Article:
Why the board thought the freeze had expired — after all, the District is so broke that it has reneged on paying its latest round of school and property taxes — beats the heck out of me. But in April of this year, it went ahead and voted management/exempt employees a 3 percent raise. At the very least, you would have thought that the board would have checked with the Director of State Operations.
Anyhow, at its June meeting, the board voted to rescind the raise. Did they receive a phone call from Albany? That puts the District’s management/exempt employees back at their 2008 salary levels. For the record, the District’s five top salary earners are Executive Director Michael A. Clark ($97,500), Chief Engineer Robert Foltan ($90,913), Counsel Robert P. Leslie ($92,500), Chief Fiscal Officer Richard J. Ferrara ($87,150), and Operations Engineer Michael A. Mosher ($70,530).
The next meeting of the Hudson River-Black River Regulating District’s board will be held at 10:00 a.m. on Tuesday, July 10, 2012, at the Mayfield Municipal Complex, 28 North School Street, Mayfield, NY. The board does not plan to meet in August. In September, it will meet in Lowville, NY.
The lake is at 766.96 feet above sea level, about 6 inches below target.
Batchellerville Bridge Action Committee
Another unfunded state mandate
To the editor:
Last month the NYS Assembly and Senate both passed versions of a bill that would mandate that school district Committees on Special Education consider the “home life and family background” of special education students when deciding whether to place their students in a public school setting or underwrite the costs of private school placements.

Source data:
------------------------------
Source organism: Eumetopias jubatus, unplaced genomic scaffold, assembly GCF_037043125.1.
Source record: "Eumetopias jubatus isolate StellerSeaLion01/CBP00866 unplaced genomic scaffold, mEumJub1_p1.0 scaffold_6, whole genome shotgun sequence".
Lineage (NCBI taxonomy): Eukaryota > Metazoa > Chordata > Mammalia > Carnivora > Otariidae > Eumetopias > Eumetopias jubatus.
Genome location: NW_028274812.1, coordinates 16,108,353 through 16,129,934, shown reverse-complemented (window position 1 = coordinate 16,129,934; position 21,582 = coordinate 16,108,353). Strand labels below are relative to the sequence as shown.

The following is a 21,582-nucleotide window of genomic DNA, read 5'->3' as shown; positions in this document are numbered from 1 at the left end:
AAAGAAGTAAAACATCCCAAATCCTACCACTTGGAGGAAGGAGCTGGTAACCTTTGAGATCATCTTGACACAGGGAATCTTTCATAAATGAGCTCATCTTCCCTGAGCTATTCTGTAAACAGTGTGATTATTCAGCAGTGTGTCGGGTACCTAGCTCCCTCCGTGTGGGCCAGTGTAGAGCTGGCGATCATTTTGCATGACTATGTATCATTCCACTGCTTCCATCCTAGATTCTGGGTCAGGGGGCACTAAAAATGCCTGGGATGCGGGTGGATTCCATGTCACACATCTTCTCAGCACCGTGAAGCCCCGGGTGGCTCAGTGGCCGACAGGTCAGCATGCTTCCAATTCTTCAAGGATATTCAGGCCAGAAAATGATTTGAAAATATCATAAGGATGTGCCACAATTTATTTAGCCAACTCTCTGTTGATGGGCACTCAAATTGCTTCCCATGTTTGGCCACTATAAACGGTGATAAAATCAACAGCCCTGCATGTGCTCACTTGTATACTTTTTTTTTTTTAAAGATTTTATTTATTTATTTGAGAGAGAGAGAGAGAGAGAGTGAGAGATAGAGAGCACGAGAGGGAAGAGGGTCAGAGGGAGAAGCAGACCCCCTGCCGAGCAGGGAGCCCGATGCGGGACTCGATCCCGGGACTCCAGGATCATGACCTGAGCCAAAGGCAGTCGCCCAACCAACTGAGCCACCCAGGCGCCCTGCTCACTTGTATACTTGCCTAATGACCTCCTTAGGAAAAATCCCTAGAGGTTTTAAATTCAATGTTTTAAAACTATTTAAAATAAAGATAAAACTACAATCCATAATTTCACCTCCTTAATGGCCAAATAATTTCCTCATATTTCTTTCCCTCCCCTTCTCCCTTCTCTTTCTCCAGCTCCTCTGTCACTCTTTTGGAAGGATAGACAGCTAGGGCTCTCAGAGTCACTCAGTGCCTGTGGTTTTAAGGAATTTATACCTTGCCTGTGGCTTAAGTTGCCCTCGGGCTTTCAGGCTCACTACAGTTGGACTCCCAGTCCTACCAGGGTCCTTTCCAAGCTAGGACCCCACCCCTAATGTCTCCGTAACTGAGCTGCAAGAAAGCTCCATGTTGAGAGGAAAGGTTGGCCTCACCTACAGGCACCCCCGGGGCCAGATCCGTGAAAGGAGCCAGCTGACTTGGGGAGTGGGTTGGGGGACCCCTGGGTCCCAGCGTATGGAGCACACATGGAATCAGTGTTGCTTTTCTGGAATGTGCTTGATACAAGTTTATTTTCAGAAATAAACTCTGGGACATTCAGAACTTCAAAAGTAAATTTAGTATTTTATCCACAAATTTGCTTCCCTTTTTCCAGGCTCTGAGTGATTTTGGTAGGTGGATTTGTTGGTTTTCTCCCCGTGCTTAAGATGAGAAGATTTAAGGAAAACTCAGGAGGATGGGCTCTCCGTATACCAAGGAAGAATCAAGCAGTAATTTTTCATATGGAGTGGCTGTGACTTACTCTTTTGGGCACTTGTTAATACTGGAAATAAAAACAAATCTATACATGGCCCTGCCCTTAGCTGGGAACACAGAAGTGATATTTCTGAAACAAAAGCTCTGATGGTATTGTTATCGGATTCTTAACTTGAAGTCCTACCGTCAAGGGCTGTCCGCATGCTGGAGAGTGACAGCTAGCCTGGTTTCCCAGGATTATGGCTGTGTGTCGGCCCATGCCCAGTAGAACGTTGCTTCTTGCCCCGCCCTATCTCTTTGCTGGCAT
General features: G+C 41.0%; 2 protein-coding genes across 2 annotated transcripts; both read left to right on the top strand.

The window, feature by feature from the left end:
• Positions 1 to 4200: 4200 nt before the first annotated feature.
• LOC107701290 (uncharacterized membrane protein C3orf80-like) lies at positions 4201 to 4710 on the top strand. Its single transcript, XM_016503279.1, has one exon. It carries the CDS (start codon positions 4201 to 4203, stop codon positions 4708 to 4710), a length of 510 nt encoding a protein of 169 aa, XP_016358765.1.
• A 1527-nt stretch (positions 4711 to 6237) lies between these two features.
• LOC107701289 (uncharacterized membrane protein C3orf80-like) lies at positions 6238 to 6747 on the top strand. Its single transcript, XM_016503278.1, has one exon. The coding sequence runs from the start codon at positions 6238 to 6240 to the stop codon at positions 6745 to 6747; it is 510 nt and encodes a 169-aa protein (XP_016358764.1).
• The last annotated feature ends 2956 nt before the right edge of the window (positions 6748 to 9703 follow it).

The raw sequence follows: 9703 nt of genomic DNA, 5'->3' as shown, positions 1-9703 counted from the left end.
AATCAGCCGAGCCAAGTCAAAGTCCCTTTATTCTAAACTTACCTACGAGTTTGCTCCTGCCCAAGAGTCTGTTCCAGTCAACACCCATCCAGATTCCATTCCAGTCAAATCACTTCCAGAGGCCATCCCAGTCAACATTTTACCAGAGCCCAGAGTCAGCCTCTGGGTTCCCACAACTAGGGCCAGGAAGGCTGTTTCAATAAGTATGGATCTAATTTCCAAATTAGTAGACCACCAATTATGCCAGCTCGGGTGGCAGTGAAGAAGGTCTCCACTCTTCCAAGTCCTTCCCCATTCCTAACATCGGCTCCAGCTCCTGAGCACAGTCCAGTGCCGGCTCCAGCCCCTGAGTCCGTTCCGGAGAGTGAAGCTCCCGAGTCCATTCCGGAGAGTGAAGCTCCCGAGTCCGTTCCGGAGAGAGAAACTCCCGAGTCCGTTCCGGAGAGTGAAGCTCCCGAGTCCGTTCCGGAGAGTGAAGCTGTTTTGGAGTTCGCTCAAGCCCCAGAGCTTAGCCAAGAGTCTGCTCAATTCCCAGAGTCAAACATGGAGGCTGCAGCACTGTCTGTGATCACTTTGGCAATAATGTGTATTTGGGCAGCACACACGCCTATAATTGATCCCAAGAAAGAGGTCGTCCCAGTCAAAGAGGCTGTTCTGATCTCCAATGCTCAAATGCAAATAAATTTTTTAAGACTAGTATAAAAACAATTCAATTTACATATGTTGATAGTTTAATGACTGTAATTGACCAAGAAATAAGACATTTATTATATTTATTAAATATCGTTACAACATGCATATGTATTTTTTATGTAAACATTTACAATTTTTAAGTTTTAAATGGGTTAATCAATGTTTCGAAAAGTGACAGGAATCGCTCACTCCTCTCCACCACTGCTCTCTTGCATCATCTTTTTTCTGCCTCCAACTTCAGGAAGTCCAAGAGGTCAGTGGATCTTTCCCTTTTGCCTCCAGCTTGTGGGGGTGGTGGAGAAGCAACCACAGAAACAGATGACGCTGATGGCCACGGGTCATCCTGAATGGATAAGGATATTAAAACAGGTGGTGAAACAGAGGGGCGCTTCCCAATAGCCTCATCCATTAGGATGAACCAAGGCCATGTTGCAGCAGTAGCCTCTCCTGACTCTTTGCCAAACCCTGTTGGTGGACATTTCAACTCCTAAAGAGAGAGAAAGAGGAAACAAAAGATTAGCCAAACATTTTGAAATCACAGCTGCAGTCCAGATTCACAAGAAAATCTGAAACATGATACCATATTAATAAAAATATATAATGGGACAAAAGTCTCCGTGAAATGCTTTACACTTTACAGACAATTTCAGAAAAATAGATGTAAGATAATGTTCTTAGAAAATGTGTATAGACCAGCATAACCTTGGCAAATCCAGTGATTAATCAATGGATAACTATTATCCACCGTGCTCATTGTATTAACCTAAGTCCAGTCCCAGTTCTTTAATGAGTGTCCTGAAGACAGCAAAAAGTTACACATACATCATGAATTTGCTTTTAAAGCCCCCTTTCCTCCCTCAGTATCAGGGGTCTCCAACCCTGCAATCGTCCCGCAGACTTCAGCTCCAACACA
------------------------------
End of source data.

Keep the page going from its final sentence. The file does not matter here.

Superintendents of Schools and Boards of Education have consistently voiced their strong opposition to the onerous burdens already placed upon school districts by the hundreds of unfunded mandates currently in place. To add to that burden by approving this bill is to exemplify why our schools are struggling just to maintain a basic level of programs and services.
The disregard our legislators have shown for the state’s school districts, their students and taxpayers by passing this bill is astounding. It appears that the continuing public outcry against unfunded mandates was not sufficient to dissuade our legislators from bowing to the pressure of a very small minority of the public who sponsored this legislation, the basis of which is intended to deliberately segregate special education students from their mainstreamed classmates. As a long-time educator with a special needs family member who was successfully educated in a mainstreamed setting, I can attest to the importance of eligible special needs students being included in a regular education setting with all appropriate supports being provided. I have also taught in such settings as well as administered programs where this was the norm, and know that all students benefit from such programmatic design when it is well-crafted, carefully implemented and properly supervised.
The fact that our society expects its schools to raise their standards of student and staff performance while simultaneously imposing aid cuts, restrictions on tax levy increases and new mandates such as this, that are educationally and sociologically unsound and unproven, is mind-boggling to say the least.
Citizens who are concerned about this latest unfunded mandate are urged to contact Governor Cuomo, implore him to reject this poorly conceived bill and allow district Committees on Special Education to retain the right to make these decisions where and as they should be made; that is, at the CSE table, without the imposition of artificially-derived constraints that benefit no one except the private schools.
Superintendent of Schools, Northville